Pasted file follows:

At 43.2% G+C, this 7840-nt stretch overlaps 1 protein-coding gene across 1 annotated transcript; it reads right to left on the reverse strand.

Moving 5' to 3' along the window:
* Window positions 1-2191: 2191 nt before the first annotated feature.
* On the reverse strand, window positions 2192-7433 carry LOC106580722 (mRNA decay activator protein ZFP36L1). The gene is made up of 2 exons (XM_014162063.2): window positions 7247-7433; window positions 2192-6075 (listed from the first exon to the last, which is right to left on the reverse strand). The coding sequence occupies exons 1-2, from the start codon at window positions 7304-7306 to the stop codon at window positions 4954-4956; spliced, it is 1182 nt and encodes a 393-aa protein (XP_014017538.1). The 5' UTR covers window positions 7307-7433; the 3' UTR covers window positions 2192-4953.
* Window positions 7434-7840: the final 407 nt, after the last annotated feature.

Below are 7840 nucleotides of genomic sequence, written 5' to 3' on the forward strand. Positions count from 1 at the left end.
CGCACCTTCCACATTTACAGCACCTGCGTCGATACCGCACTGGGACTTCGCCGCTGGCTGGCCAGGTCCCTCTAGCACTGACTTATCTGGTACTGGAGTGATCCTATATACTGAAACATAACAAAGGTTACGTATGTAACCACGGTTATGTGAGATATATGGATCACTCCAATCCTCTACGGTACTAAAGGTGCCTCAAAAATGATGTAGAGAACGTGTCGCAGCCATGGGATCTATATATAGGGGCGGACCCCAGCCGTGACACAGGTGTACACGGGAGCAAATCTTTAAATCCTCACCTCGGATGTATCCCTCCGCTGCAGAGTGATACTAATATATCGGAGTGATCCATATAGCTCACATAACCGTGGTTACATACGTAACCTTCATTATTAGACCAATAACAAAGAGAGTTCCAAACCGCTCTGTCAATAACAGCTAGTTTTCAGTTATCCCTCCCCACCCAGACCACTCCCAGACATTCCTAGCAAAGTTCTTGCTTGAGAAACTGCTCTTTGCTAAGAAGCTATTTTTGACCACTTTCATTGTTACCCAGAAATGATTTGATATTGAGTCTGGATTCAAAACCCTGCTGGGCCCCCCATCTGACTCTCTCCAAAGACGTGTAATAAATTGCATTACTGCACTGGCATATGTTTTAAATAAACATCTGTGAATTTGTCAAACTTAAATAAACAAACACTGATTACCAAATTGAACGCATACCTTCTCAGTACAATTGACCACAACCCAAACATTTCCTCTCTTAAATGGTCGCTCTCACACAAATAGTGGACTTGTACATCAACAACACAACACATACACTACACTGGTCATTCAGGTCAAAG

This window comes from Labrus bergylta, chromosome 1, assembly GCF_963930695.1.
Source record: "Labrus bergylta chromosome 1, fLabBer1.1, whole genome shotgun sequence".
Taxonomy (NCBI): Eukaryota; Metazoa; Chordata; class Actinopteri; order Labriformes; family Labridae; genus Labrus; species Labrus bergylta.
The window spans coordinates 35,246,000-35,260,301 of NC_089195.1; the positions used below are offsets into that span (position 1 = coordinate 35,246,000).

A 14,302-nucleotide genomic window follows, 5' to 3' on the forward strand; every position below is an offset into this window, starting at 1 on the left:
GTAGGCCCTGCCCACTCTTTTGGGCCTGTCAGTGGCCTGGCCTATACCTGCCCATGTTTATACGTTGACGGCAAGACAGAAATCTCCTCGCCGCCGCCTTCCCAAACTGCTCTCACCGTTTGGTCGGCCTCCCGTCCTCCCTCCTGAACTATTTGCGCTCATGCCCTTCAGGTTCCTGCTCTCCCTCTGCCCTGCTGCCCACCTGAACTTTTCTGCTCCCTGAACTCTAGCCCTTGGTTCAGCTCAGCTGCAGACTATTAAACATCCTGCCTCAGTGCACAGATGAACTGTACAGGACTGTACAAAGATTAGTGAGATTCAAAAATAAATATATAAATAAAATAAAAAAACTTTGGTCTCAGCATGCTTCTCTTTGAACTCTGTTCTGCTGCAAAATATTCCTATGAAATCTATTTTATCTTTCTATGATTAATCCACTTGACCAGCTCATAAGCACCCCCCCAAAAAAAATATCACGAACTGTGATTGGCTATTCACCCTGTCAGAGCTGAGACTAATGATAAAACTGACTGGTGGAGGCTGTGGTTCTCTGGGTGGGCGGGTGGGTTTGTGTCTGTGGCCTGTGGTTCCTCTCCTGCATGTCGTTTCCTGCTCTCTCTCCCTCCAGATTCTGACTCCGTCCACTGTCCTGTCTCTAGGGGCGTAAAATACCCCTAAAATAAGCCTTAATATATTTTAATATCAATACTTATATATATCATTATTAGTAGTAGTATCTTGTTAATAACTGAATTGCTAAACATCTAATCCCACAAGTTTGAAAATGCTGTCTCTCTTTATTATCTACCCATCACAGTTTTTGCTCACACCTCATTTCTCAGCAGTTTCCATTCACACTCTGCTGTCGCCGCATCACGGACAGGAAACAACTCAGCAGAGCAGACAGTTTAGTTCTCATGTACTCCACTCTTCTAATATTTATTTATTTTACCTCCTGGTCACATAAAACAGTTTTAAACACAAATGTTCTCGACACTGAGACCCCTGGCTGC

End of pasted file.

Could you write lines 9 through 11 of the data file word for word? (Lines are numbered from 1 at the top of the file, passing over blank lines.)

Source record: "Labrus bergylta chromosome 1, fLabBer1.1, whole genome shotgun sequence".
Taxonomy (NCBI): Eukaryota; Metazoa; Chordata; class Actinopteri; order Labriformes; family Labridae; genus Labrus; species Labrus bergylta.
The window spans coordinates 35,246,000-35,260,301 of NC_089195.1; the positions used below are offsets into that span (position 1 = coordinate 35,246,000).